Locals win muddy Cheakamus Challenge 

Matt Bodkin, Lesley Clements on top once again

click to enlarge Masters of Mud Top finishers Chris Clark, Kevin Calhoun and winner Matt Bodkin were wearing the trails when they reached the finish line of the 2008 Cheakamus Challenge. Photo by Joern Rohde, www.wpnn.org
  • Masters of Mud Top finishers Chris Clark, Kevin Calhoun and winner Matt Bodkin were wearing the trails when they reached the finish line of the 2008 Cheakamus Challenge. Photo by Joern Rohde, www.wpnn.org

It was a cold, wet day that greeted more than 300 riders at the start of the 24 th annual Cheakamus Challenge in Brackendale on Saturday, and the promise of wet, slippery conditions ahead.

“It was cold, it was wet — we were prepared for some hypothermia, but that never really materialized, although we were close to it. It was a hard day for hard people,” said event director Grant Lamont.

“Even the people doing the short course were challenged a lot more than they expected… The attrition rate was fairly high, and we saw a lot more DNF’s (Did Not Finish) than usual. Some riders definitely suffered more than others with the conditions, but we only had one injury this year and it was 30 yards from the finish line.”

With some of the top international riders missing the event — some because of the weather, and some because of a competing Cactus Cup event — the podium was wide open to local riders.

They made the most of the opportunity, and the race for the podium remained close for the first 50 km of the 71 km course. Matt Bodkin — winner of the 40 km Soo Valley Rumble the previous week — was first out of the Cheakamus Canyon. Bodkin then waited for Kevin Calhoun to catch up so he would have someone to ride with on the highway.

“It’s always better to have someone to ride with to take turns blocking the wind, and we stayed together until Trash, when I pulled ahead on the singletrack,” said Bodkin. “He started to reel me in on the long climb up (Crater Rim) trail, and at one point I looked back and saw Matt Ryan and Chris Clark bridging up on a switchback. I was actually surprised I managed to keep so much of a gap for so long, and I didn’t want to be the guy from the Tour de France who leads all day then gets absorbed by the pack in the final sprint to the finish.”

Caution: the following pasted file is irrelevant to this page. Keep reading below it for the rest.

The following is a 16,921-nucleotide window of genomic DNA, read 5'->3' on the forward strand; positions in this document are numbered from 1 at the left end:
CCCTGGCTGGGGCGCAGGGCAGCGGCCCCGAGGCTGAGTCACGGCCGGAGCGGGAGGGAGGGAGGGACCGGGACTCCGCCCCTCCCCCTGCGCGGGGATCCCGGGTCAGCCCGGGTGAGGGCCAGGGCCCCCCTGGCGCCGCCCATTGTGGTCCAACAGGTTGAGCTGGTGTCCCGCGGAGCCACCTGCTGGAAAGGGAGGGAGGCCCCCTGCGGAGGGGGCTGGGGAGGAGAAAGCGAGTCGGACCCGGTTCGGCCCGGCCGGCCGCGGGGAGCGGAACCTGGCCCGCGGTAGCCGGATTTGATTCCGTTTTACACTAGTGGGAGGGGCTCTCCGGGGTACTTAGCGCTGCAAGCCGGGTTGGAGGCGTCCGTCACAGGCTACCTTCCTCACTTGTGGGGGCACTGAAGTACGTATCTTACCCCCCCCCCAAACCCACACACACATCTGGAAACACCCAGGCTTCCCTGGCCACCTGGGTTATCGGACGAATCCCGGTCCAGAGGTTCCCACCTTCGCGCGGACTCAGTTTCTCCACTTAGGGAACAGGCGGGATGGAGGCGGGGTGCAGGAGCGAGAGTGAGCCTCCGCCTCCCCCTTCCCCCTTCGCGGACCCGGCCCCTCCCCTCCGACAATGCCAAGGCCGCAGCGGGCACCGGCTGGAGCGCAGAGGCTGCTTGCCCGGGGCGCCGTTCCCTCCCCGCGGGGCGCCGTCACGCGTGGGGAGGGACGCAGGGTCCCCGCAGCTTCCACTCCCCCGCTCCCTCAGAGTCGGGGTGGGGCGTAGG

Bodkin let up a little to save his energy, and was caught by Ryan on a steep climb in Riverside. He estimates that Ryan had about 20 seconds on him at that point, but Bodkin kept him in sight until the next climb, when he took over the lead again. He was first on Tunnel Vision, and was still feeling good by the road.

“My hands were really cold, which made it difficult to grip the bars by the end, but it wasn’t that bad. I still felt like I had a lot of energy,” he said. “This was a big race for me, I’ve wanted to win this one for a long time and I knew when I found out the big guns weren’t coming because of the rain that I had a shot at it.”

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